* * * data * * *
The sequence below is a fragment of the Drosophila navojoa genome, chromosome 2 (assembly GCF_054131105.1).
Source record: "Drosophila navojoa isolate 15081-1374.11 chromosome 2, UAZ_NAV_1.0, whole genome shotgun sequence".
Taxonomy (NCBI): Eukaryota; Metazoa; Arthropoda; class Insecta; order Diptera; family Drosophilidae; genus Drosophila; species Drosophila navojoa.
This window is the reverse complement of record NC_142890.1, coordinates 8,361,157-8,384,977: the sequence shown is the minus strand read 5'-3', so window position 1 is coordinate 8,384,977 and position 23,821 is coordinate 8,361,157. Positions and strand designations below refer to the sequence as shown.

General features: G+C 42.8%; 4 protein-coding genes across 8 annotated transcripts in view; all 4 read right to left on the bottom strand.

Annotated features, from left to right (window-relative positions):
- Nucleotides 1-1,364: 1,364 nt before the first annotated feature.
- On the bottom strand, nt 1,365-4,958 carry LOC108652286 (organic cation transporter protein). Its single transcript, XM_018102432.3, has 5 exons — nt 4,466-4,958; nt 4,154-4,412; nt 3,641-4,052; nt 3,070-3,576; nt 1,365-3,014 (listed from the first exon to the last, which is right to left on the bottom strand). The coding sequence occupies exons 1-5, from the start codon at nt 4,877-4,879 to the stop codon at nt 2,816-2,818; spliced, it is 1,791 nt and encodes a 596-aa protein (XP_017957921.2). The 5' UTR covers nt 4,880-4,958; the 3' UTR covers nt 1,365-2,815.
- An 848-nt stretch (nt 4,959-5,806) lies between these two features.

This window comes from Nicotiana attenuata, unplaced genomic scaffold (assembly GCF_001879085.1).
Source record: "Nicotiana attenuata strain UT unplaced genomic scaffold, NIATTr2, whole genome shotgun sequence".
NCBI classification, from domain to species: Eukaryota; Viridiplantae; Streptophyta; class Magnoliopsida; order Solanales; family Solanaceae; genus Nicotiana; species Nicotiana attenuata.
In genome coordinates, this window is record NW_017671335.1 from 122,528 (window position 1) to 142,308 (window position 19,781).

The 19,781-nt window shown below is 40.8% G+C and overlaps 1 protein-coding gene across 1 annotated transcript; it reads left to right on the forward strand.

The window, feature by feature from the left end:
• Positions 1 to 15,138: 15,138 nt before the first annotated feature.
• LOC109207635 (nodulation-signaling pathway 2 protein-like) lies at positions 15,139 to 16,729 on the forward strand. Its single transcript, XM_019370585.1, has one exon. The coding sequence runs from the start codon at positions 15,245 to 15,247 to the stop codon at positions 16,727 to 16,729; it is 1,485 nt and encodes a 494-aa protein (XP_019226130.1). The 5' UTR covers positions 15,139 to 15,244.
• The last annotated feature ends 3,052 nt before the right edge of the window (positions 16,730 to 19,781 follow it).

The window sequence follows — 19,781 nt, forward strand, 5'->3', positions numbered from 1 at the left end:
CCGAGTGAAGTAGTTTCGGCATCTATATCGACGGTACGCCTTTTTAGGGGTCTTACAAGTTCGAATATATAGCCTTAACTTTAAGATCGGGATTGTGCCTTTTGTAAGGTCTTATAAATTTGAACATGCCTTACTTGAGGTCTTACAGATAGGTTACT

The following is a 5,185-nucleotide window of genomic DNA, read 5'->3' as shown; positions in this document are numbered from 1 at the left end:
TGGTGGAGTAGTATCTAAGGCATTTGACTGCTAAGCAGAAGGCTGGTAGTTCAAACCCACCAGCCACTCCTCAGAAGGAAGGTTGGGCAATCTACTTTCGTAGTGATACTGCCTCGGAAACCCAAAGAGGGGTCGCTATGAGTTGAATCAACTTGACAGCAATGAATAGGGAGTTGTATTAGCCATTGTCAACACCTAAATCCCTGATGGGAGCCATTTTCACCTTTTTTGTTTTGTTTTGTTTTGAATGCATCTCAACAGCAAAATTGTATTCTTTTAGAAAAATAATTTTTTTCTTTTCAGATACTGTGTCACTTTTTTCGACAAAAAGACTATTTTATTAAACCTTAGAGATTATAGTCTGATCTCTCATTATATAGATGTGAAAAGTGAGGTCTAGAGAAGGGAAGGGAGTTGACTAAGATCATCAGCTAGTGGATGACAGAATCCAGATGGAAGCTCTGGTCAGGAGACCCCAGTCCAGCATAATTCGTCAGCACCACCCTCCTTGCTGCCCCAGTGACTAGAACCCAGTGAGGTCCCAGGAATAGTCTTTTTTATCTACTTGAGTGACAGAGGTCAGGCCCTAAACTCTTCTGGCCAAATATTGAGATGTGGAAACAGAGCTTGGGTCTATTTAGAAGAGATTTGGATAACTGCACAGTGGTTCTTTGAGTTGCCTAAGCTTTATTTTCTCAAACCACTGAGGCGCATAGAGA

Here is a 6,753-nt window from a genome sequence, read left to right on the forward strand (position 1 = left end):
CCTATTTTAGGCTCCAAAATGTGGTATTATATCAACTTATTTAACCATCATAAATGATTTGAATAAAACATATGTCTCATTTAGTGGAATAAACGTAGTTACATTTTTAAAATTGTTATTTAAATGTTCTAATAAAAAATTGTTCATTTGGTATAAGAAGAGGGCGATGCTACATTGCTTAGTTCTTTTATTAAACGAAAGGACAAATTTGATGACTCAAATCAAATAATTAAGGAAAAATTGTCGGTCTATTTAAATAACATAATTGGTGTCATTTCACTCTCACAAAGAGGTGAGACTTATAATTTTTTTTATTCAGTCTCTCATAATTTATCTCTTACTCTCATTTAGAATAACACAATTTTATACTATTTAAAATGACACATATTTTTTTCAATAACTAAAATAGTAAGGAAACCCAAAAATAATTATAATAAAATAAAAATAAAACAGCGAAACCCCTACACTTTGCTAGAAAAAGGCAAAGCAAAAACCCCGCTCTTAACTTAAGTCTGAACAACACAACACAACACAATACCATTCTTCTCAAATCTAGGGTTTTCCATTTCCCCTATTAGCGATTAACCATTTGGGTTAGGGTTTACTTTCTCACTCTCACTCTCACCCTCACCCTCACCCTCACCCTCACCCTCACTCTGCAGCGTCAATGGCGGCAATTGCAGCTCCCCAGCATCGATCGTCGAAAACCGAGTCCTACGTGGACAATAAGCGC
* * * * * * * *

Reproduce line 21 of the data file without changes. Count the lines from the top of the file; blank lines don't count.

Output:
The following is a 5,185-nucleotide window of genomic DNA, read 5'->3' as shown; positions in this document are numbered from 1 at the left end: